KUALA LUMPUR, Aug 2 — The government is determined to improve enforcement, increase prosecution, strengthen protection for victims and combat the crime of human trafficking, said Home Minister Datuk Seri Hamzah Zainudin.

In order to ensure the effectiveness of actions by the government, Hamzah said the sharing of information by non-governmental organisations (NGO) civil society organisations (CSO), the public and the media was very much needed given the cunning and changing nature of the crime and modus operandi of human traffickers.

He said those groups could assist the government in providing protection and support to the victims, as well as in organising prevention and awareness programmes to educate the people about the crime.

“Companies and employers have a role to play in implementing good labour practices in compliance with domestic legislation and global standards.

“As such, the government called on those companies and employers to fully comply with the national labour laws to avoid legal actions being taken against them for offences such as human trafficking and forced labour,” he said when tabling the government’s response to the United States Department of State’s 2022 Trafficking in Persons (TIP) Report during the Dewan Rakyat sitting today.

The report is a global assessment carried out by the US on 188 countries in the aspects of enforcement and prosecution, prevention and protection, which saw Malaysia being ranked in Tier 3 for the second consecutive year.

Hamzah described the assessment as subjective as it was done not only based on information received from the Government of Malaysia, but also from any NGO or CSO.

The minister also refuted the allegation that Malaysia did not have any safe house for human trafficking victims in the northern states of the peninsula when in fact there was an NGO-operated safe house already operational since 2017 in Penang.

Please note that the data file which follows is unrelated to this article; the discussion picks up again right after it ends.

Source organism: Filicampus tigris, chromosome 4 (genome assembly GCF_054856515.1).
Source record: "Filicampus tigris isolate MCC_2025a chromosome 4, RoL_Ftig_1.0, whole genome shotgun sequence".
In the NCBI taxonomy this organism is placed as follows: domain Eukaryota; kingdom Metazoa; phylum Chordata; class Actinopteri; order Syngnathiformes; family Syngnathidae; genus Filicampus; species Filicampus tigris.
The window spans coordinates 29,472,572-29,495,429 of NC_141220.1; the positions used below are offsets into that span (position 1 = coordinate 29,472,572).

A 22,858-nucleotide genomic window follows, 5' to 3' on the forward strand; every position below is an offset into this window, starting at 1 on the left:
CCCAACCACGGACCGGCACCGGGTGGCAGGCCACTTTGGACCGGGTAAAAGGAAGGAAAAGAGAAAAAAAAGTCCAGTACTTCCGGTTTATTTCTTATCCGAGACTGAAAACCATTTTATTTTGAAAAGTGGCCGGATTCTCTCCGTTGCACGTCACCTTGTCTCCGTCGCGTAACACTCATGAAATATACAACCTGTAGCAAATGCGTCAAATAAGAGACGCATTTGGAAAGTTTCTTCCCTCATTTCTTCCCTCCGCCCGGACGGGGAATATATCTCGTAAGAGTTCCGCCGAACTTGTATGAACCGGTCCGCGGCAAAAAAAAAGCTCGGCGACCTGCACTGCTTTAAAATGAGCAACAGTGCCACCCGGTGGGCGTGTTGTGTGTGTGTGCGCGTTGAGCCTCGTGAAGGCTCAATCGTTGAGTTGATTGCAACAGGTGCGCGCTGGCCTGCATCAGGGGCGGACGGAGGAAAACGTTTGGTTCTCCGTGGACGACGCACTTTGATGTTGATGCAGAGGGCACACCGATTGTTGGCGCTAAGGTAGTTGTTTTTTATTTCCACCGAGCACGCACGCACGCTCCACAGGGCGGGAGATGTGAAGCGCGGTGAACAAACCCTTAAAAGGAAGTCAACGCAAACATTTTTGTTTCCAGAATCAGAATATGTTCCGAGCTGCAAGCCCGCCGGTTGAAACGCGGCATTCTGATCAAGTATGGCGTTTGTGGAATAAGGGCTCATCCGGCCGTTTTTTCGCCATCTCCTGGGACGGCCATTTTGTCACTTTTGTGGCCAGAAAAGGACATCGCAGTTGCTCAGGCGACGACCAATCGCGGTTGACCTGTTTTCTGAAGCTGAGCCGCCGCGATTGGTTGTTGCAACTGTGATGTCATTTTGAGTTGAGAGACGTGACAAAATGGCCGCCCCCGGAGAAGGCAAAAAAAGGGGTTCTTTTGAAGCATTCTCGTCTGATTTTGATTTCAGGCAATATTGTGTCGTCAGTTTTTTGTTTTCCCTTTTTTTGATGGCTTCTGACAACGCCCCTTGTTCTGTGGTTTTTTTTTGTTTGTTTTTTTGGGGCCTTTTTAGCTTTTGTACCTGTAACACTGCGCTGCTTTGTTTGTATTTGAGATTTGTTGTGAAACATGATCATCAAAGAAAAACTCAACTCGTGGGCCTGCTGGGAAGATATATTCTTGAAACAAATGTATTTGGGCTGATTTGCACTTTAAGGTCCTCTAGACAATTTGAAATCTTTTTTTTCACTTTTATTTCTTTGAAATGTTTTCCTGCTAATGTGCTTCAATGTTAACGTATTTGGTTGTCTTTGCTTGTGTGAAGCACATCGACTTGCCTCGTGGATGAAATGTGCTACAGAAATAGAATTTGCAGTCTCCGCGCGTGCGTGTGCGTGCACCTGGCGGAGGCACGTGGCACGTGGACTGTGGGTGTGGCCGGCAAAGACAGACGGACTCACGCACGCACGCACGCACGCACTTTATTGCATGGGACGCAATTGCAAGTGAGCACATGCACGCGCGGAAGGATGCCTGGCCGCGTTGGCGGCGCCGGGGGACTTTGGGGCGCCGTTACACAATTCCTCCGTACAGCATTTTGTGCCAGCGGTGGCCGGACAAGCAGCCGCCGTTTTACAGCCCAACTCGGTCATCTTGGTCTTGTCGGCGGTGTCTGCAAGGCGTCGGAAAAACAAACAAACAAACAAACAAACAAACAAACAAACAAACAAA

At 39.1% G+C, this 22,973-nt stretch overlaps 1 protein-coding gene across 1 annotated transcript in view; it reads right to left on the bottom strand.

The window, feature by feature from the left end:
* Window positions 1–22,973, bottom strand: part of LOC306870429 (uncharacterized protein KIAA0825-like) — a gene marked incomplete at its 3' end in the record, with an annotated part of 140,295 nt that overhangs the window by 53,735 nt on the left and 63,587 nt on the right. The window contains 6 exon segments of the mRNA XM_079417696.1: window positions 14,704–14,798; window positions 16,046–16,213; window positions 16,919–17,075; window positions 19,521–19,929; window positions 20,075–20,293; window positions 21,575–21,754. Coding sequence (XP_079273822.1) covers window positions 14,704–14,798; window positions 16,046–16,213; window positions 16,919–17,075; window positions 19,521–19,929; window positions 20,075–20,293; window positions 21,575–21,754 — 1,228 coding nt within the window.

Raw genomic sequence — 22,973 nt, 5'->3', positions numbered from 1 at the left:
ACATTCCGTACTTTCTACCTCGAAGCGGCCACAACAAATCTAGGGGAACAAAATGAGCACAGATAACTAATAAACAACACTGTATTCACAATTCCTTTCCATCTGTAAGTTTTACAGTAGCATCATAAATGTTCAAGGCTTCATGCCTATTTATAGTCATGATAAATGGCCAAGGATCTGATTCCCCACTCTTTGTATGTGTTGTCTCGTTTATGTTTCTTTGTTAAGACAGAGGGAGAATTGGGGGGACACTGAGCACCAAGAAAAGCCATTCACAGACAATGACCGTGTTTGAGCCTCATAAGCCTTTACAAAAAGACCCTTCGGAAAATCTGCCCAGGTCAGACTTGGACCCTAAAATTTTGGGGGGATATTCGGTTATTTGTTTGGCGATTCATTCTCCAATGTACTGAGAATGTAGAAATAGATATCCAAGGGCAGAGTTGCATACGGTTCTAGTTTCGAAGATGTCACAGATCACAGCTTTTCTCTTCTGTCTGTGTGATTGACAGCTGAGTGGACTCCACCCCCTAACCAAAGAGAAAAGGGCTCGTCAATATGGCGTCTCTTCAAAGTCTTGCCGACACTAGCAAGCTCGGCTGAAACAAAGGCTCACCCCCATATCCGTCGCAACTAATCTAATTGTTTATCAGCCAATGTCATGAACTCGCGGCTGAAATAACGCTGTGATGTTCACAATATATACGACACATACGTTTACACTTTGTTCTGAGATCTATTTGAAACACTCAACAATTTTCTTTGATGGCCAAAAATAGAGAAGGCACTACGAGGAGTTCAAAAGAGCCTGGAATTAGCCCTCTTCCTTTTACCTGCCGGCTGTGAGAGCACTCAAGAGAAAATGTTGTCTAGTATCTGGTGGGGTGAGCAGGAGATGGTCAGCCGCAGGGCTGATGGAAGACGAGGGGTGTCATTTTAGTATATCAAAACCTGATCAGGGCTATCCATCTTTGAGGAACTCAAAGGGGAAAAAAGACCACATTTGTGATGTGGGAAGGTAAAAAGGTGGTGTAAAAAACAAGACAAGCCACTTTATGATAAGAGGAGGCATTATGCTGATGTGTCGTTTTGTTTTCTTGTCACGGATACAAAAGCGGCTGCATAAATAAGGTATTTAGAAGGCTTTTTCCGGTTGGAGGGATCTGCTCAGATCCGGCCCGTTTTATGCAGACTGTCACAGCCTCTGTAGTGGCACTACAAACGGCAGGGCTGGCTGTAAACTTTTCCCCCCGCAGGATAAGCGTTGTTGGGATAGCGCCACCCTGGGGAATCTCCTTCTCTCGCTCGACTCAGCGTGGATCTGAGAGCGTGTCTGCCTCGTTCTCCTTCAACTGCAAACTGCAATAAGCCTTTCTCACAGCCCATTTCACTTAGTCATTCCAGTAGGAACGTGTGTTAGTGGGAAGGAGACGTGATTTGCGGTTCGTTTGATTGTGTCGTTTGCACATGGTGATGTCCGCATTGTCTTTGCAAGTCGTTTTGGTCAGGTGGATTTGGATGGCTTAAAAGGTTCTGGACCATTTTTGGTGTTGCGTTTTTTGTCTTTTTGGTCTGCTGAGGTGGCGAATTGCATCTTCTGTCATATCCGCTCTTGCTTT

Overall, he said there were 10 safe houses or shelters for human trafficking victims in the country, eight of which were under the supervision of the Ministry of Women, Family and Community Development and two others, operated by NGO.

“For the management and operation of the eight government safe houses, an annual allocation of RM5 million has been set aside by the government through the ministry, while for the NGO-operated shelters, RM4.04 million was allocated for the purpose since 2017,” he said.

On the allegation that Victim Assistant Specialist (VAS) was prevented from participating in rescue operations and identifying the victims, Hamzah said it was untrue as VAS appointed among civil servants and NGOs had always been involved in helping the law enforcers.

Apart from being guided by international instruments such as the United Nations Convention Against Transnational Organised Crime and the UN TIP Protocolthe assessment was also based on the US laws on human trafficking crime, namely the Trafficking Victims Protection Act 2000 (TVPA).

The home minister also refuted the allegation that the government had not taken many adequate steps to curb human trafficking, saying that the National Action Plan on Anti-Trafficking in Persons 2021-2025 launched last March was proof of the government’s commitment to tackling the issues of human trafficking in Malaysia.


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